Tag Archives: ararchic

Malcolm Hardee Comedy Awards at the Edinburgh Fringe – organising anarchy

ITV’s Tiswas – Good clean family fun

I was a researcher on the final series of anarchic Saturday morning ITV children’s show Tiswas. It had been going for years at the point and everything ran fairly smoothly. It was broadcast live usually for 2-3 hours. I remember at least a couple of the live shows ran for 4 hours. I think the series I worked on ran for 39 weeks of the year. 

Because it was allegedly for young-ish children (and university students) all the items were very short because of their short attention span. The only long items were cartoons (about 7 minutes long) and live pop songs (about 3 minutes).

Everything else tended to be I guess no longer than around 30 seconds. 

On a live TV show – with guests, children, rock bands, cameras and crew in the studio, with anarchy being the format and with water, custard pies, electric cables and people moving all over the place all the time on the studio floor – this was a recipe for disaster.

The trick was to have one meeting early in the week with representatives of all the technical and editorial departments involved to pre-spot potential problems… and an editorial meeting late in the week to iron out the detailed practicalities.

One week, at one of these meetings, the producer lamented that everything ran far too smoothly on-screen. It was an ‘anarchic show’ but so well-planned that nothing ever actually went too wrong. How could we add in some genuinely unplanned chaos?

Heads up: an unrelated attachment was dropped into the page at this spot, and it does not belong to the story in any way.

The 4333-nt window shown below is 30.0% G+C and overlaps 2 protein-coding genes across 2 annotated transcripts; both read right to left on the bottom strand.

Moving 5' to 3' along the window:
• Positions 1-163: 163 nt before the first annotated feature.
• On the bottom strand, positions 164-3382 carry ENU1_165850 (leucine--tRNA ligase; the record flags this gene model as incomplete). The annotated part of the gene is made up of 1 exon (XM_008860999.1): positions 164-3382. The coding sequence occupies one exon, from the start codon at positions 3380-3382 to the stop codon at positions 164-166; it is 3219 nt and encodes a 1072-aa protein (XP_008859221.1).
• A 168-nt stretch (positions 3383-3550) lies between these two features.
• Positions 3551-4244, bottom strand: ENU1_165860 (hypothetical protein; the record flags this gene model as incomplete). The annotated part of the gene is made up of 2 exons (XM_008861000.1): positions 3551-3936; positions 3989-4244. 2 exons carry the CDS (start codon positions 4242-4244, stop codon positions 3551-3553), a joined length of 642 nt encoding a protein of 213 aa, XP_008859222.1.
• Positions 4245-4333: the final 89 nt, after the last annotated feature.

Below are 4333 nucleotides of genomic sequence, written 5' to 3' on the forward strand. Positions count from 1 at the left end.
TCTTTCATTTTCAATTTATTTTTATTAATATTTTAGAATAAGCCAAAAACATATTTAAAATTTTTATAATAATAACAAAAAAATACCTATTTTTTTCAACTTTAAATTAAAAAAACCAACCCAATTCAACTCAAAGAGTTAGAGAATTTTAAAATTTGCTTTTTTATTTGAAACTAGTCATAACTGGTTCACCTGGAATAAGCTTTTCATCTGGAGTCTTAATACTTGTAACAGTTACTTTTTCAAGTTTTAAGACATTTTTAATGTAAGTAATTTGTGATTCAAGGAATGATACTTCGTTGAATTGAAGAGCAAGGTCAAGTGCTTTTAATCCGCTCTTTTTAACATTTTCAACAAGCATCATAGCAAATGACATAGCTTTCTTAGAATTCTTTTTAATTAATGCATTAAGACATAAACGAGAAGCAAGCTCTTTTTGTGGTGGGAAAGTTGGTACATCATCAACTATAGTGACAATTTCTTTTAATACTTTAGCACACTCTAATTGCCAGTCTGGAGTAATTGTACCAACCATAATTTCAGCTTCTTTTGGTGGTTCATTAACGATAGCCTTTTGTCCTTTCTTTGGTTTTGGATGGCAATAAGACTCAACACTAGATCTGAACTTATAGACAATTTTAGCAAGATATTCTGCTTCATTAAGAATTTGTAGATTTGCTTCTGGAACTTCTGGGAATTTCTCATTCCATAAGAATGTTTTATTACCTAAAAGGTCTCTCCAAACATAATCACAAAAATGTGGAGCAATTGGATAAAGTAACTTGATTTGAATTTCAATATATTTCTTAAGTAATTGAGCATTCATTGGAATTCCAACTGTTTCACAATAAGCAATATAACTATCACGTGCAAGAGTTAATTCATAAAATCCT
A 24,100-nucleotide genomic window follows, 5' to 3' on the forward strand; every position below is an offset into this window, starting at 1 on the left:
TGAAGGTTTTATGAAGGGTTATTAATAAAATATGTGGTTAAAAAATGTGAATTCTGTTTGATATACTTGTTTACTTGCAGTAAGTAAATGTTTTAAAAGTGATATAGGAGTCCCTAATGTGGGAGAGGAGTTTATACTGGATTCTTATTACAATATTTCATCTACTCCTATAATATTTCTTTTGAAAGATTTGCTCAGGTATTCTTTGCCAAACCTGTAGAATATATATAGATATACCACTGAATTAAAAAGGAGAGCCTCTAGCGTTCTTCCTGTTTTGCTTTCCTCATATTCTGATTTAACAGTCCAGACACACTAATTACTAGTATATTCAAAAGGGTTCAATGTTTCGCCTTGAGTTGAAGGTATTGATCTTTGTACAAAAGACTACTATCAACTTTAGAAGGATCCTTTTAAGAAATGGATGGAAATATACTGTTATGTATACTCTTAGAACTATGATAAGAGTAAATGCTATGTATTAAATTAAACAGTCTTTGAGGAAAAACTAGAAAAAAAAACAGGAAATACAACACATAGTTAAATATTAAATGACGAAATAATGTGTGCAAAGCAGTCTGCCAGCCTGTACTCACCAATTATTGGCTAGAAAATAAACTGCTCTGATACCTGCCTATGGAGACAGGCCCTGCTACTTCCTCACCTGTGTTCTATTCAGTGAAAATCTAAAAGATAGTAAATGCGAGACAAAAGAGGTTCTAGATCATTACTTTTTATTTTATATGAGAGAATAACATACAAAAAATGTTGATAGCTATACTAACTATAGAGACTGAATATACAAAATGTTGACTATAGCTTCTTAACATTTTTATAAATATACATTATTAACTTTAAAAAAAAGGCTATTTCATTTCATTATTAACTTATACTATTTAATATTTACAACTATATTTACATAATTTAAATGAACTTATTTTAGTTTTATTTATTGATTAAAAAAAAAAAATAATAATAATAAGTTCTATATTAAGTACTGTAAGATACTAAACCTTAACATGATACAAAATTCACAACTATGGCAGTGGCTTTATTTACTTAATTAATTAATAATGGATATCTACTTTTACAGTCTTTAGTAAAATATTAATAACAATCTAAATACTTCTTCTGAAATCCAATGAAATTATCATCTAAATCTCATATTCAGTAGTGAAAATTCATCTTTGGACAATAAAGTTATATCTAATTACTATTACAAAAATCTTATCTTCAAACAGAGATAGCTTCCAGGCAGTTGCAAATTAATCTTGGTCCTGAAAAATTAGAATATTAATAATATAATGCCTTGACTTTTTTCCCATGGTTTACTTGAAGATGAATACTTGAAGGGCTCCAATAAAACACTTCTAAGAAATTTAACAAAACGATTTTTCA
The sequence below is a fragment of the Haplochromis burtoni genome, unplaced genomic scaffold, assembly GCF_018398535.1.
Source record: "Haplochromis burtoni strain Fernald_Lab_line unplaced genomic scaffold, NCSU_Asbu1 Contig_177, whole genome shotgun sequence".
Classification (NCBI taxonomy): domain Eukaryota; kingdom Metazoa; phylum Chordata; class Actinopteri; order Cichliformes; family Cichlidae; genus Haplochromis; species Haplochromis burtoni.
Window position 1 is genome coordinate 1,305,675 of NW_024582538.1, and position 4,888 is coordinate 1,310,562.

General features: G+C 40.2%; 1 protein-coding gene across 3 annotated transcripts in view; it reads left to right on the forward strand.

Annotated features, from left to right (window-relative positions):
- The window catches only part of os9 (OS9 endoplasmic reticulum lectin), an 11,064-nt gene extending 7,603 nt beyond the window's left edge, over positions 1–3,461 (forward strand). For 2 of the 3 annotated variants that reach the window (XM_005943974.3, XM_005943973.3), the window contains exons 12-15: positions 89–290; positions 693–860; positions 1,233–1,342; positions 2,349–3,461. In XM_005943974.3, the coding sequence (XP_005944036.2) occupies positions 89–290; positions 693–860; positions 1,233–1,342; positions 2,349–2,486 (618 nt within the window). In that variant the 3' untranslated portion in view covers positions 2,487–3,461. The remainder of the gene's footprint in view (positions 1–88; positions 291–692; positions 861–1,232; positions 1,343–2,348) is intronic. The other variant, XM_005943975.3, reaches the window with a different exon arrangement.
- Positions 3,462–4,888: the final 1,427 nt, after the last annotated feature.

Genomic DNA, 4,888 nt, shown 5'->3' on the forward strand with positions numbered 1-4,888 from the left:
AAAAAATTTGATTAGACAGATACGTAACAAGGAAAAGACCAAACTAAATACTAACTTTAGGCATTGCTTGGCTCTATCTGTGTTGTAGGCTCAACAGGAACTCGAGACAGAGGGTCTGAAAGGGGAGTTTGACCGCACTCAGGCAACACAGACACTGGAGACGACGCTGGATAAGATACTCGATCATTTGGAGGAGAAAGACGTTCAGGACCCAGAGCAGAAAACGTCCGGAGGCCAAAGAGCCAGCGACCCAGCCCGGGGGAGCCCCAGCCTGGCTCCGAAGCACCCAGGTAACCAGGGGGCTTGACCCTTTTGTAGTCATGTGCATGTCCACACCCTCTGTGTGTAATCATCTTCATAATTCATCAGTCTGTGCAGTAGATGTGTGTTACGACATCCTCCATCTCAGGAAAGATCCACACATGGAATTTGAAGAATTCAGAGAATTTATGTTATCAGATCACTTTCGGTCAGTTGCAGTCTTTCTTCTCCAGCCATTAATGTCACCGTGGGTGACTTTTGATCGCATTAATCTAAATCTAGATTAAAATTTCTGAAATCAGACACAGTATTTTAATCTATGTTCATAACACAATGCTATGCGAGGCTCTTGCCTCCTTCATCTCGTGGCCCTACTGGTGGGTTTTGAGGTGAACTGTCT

The answer was, really, that we couldn’t. Because the only way to run anarchy on stage or in a TV studio is to plan it carefully in advance, with fall-back positions, and then fly by the seat of your pants. You plan for as many possible contingencies as you can and then it is easier to cope with the ‘impossible’ things that actually happen on the day.

Which brings us to the Malcolm Hardee Comedy Awards at the Edinburgh Fringe. I used to run them but no longer do – so, when things go wrong, I can comfortably sit back in London and observe from afar.

(L-R) The 2022 ‘Million Quid’, Comic Originality and Cunning Stunt Awards, designed by John Ward

The format is that there are (over the years) 4-6 judges who decide on three Awards – Comic Originality, Cunning Stunt and ‘Act Most Likely to Make a Million Quid’. In the past, the Short List of nominees was announced around Tuesday of the Fringe’s final week and the Awards were decided by the judges at Friday lunchtime, then announced and presented during a live 2-hour stage show just before midnight in the ballroom of The Counting House venue, which is part of the Laughing Horse Free Festival.

This involved me getting a taxi down to Leith as soon as the winners were decided… to get the names engraved on the three Awards… and rushing down again around teatime to collect them before the evening show. Meanwhile, acts for that night’s show would be dropping out or changing arrival times or causing creative chaos in sundry ways. 

During the show, acts would also not arrive at all or arrive an hour late or whatever. It was like juggling spaghetti. (Another thing I occasionally included in the show.)

Oh the joy of it all…